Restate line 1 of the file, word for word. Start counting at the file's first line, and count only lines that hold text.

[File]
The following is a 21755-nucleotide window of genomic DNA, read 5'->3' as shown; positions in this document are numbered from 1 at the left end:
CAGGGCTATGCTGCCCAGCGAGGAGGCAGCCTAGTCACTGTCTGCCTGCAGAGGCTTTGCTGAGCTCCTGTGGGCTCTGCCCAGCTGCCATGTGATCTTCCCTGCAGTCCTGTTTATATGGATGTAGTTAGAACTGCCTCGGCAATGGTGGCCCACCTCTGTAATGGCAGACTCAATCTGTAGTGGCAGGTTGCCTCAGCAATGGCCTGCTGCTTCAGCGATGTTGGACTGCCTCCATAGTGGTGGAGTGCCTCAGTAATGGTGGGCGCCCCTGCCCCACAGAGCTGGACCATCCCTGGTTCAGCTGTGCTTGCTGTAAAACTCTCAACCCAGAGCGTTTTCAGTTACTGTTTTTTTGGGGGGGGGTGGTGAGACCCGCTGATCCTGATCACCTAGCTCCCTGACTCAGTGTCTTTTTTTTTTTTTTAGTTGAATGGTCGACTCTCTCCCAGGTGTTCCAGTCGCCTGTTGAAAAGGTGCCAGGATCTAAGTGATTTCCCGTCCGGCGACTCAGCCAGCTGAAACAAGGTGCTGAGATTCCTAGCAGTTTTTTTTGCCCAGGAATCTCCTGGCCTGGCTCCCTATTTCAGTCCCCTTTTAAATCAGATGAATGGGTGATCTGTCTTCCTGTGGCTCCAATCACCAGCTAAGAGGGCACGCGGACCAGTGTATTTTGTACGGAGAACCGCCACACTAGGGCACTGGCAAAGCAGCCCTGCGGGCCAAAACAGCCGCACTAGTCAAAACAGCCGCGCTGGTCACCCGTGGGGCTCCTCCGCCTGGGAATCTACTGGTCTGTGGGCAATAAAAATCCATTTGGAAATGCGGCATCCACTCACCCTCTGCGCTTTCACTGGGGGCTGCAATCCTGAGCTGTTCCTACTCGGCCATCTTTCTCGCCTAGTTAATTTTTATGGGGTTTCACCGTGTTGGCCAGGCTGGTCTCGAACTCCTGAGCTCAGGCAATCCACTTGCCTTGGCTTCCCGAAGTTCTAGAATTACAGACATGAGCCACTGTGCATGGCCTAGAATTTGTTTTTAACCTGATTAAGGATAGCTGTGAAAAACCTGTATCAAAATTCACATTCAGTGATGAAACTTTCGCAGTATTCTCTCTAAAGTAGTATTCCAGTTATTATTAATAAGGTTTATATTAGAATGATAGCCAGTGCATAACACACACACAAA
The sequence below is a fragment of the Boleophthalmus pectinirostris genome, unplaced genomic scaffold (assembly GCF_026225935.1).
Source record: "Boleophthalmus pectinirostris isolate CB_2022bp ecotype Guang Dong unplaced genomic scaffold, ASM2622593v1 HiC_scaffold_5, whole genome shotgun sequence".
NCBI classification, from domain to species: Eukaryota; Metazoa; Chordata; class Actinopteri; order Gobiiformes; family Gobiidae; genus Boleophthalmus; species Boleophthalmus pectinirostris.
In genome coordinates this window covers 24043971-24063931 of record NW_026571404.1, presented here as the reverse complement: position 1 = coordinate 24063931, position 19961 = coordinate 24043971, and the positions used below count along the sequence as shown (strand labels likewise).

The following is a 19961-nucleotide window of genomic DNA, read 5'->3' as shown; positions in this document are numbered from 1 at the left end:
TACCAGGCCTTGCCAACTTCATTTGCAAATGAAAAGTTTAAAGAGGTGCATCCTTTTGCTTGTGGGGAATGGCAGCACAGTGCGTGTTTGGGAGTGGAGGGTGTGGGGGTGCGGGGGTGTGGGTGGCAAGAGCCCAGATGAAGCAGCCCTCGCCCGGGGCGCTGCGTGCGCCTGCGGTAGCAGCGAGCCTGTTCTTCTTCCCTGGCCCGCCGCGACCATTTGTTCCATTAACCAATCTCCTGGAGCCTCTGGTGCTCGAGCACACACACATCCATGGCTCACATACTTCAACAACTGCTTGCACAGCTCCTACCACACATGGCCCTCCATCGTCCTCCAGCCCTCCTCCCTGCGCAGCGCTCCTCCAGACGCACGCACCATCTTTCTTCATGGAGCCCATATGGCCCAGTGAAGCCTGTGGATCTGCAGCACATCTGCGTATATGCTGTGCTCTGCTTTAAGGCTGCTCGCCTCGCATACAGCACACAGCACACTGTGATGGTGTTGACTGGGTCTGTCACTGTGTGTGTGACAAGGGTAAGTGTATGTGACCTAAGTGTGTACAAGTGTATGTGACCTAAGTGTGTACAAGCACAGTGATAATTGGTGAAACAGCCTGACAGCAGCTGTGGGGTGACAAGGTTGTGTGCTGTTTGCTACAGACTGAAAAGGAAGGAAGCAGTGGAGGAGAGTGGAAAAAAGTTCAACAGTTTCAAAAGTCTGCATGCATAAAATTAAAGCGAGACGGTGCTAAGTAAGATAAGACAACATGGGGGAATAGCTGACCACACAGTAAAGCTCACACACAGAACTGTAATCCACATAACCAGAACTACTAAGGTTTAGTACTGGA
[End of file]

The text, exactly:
The following is a 21755-nucleotide window of genomic DNA, read 5'->3' as shown; positions in this document are numbered from 1 at the left end: